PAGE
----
Of roses and turkish delight

FullSizeRender (3)The first thing anyone does on receiving a bouquet of roses is to bury their face in them to breathe in the scent.  Beautiful roses with minimal scent are pure anticlimax. Pierre de Ronsard, I’m taking to you!

Nahema might well be accused of showing off at this time of year. But what might be quite an ordinary pale pink prettiness is lifted into the stratosphere of rose-y adoration by its strong scent, swooningly redolent of turkish delight.

Of all the roses available, Parfumier Guerlain created a perfume in 1979 named after this one which is still available today.  Guerlain records that the floral oriental fragrance was “inspired by the legend of a sultan who had twin daughters, the gentle and obedient Mahane and the fiery and passionate Nahéma. Built predominantly around rose notes, Nahéma was an early fragrance to feature damascones, a set of newly discovered aromachemicals with a profound fruity-rose character.”

This is Nahema’s first year in my garden.  Often roses flower well in the first year and then decline left unsprayed in Auckland’s humid climate.  Time will tell whether Nahema is up up to an organic mulch, water, squash aphids routine to earn a permanent place.  So far I am in thrall to its pretty and scented delights.

We all like different things

Everybody likes different things 001
When the student is ready the teacher appears right? With startling frequency, the kind and clever women at Slow Family Living (SFL) throw a quietly ticking inspiration bomb my way.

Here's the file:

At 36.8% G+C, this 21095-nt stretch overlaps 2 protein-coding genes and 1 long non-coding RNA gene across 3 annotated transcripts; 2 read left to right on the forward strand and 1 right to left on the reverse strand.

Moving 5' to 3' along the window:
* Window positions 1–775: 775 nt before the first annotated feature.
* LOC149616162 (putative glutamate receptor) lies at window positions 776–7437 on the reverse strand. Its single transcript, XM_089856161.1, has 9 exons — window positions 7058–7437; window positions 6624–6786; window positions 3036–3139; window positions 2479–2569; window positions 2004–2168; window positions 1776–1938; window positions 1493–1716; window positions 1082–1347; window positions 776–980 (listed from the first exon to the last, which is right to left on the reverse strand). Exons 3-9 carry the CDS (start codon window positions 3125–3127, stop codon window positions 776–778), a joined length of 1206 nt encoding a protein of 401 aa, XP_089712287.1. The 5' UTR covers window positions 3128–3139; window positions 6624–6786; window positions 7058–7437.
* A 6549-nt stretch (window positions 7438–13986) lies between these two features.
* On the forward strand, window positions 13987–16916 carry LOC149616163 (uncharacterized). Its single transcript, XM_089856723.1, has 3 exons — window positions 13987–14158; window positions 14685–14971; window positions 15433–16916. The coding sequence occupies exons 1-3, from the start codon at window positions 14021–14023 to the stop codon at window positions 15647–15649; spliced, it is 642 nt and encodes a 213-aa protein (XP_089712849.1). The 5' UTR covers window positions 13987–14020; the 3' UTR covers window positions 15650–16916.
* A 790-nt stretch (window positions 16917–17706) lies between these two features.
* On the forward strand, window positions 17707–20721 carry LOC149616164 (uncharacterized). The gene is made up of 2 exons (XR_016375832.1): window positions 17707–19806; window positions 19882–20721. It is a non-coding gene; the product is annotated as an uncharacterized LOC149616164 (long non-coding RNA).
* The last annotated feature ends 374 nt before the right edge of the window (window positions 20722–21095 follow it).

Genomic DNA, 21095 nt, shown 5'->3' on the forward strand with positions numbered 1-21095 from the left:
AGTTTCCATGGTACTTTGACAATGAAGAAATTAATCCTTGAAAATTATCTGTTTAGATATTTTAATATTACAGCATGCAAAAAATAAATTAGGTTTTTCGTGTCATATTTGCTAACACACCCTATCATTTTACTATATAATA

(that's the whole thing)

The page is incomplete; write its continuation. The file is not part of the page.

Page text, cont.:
This week they snuck a new and deceptively simple phrase into my mind : “We all like different things”.

I’ve been turning it over in my head like a pebble, this one phrase crash course in acceptance. Of course we do all like different things. This often leads to conflict, but it’s the differences which make things interesting. And because we all like different things, we also all need different degrees of space, time, engagement and support.

It’s well worth reading Bernadette Noll’s article here to see how this might plays out amongst the competing forces in your own household. I was inspired to make a quick mock-up for my fridge. If you like it, let me know and I’ll send you one you can print out for yours.

November is the most beautiful month

November may be a capricious month, but be still my beating heart when the lengthening days conspire with the abundant rain and the garden begins to pulse and glow. Step on to the wet grass in the early morning to a verdant backdrop which soothes the eye in quivering emeralds and viridians. The roses come forth slowly at first, then tumble over each other in their enthusiasm. Sweetpeas twine around the foxglove spires and their fragrance thickens. The garden beds starred with bright borage blue. Each day throws forth a fresh excuse for a bouquet. Soon, as all the vases overflow, humbler containers are pressed into service in a riot of colour and life, grace and glory.

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